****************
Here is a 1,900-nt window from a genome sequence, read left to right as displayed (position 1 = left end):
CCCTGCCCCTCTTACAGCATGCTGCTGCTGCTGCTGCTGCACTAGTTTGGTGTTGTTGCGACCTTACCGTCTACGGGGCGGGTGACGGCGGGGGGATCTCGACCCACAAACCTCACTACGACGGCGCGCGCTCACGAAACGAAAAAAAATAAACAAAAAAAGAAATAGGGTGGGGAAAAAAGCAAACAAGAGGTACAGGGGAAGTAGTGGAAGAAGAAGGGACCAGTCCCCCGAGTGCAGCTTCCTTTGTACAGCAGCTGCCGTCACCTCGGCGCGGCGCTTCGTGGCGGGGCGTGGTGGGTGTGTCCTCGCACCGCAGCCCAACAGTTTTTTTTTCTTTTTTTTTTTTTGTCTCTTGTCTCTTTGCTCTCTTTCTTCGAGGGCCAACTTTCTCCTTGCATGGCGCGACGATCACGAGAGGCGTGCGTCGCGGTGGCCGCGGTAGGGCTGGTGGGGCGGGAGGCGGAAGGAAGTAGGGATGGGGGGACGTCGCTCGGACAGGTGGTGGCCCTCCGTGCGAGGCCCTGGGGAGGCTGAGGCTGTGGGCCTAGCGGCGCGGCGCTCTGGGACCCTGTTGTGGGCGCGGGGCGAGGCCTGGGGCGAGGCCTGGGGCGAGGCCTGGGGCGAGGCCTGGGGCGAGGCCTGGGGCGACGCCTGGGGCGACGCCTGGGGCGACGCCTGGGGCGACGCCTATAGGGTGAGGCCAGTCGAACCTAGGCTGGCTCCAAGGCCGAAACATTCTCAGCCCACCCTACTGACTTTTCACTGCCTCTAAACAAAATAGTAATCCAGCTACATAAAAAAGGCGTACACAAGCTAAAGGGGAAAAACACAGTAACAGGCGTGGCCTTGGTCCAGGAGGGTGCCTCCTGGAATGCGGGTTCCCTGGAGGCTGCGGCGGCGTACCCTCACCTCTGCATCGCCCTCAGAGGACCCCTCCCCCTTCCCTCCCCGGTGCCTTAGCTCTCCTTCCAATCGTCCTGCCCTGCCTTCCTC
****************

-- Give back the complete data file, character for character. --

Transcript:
Here is a 1,900-nt window from a genome sequence, read left to right as displayed (position 1 = left end):
CCCTGCCCCTCTTACAGCATGCTGCTGCTGCTGCTGCTGCACTAGTTTGGTGTTGTTGCGACCTTACCGTCTACGGGGCGGGTGACGGCGGGGGGATCTCGACCCACAAACCTCACTACGACGGCGCGCGCTCACGAAACGAAAAAAAATAAACAAAAAAAGAAATAGGGTGGGGAAAAAAGCAAACAAGAGGTACAGGGGAAGTAGTGGAAGAAGAAGGGACCAGTCCCCCGAGTGCAGCTTCCTTTGTACAGCAGCTGCCGTCACCTCGGCGCGGCGCTTCGTGGCGGGGCGTGGTGGGTGTGTCCTCGCACCGCAGCCCAACAGTTTTTTTTTCTTTTTTTTTTTTTGTCTCTTGTCTCTTTGCTCTCTTTCTTCGAGGGCCAACTTTCTCCTTGCATGGCGCGACGATCACGAGAGGCGTGCGTCGCGGTGGCCGCGGTAGGGCTGGTGGGGCGGGAGGCGGAAGGAAGTAGGGATGGGGGGACGTCGCTCGGACAGGTGGTGGCCCTCCGTGCGAGGCCCTGGGGAGGCTGAGGCTGTGGGCCTAGCGGCGCGGCGCTCTGGGACCCTGTTGTGGGCGCGGGGCGAGGCCTGGGGCGAGGCCTGGGGCGAGGCCTGGGGCGAGGCCTGGGGCGAGGCCTGGGGCGACGCCTGGGGCGACGCCTGGGGCGACGCCTGGGGCGACGCCTATAGGGTGAGGCCAGTCGAACCTAGGCTGGCTCCAAGGCCGAAACATTCTCAGCCCACCCTACTGACTTTTCACTGCCTCTAAACAAAATAGTAATCCAGCTACATAAAAAAGGCGTACACAAGCTAAAGGGGAAAAACACAGTAACAGGCGTGGCCTTGGTCCAGGAGGGTGCCTCCTGGAATGCGGGTTCCCTGGAGGCTGCGGCGGCGTACCCTCACCTCTGCATCGCCCTCAGAGGACCCCTCCCCCTTCCCTCCCCGGTGCCTTAGCTCTCCTTCCAATCGTCCTGCCCTGCCTTCCTC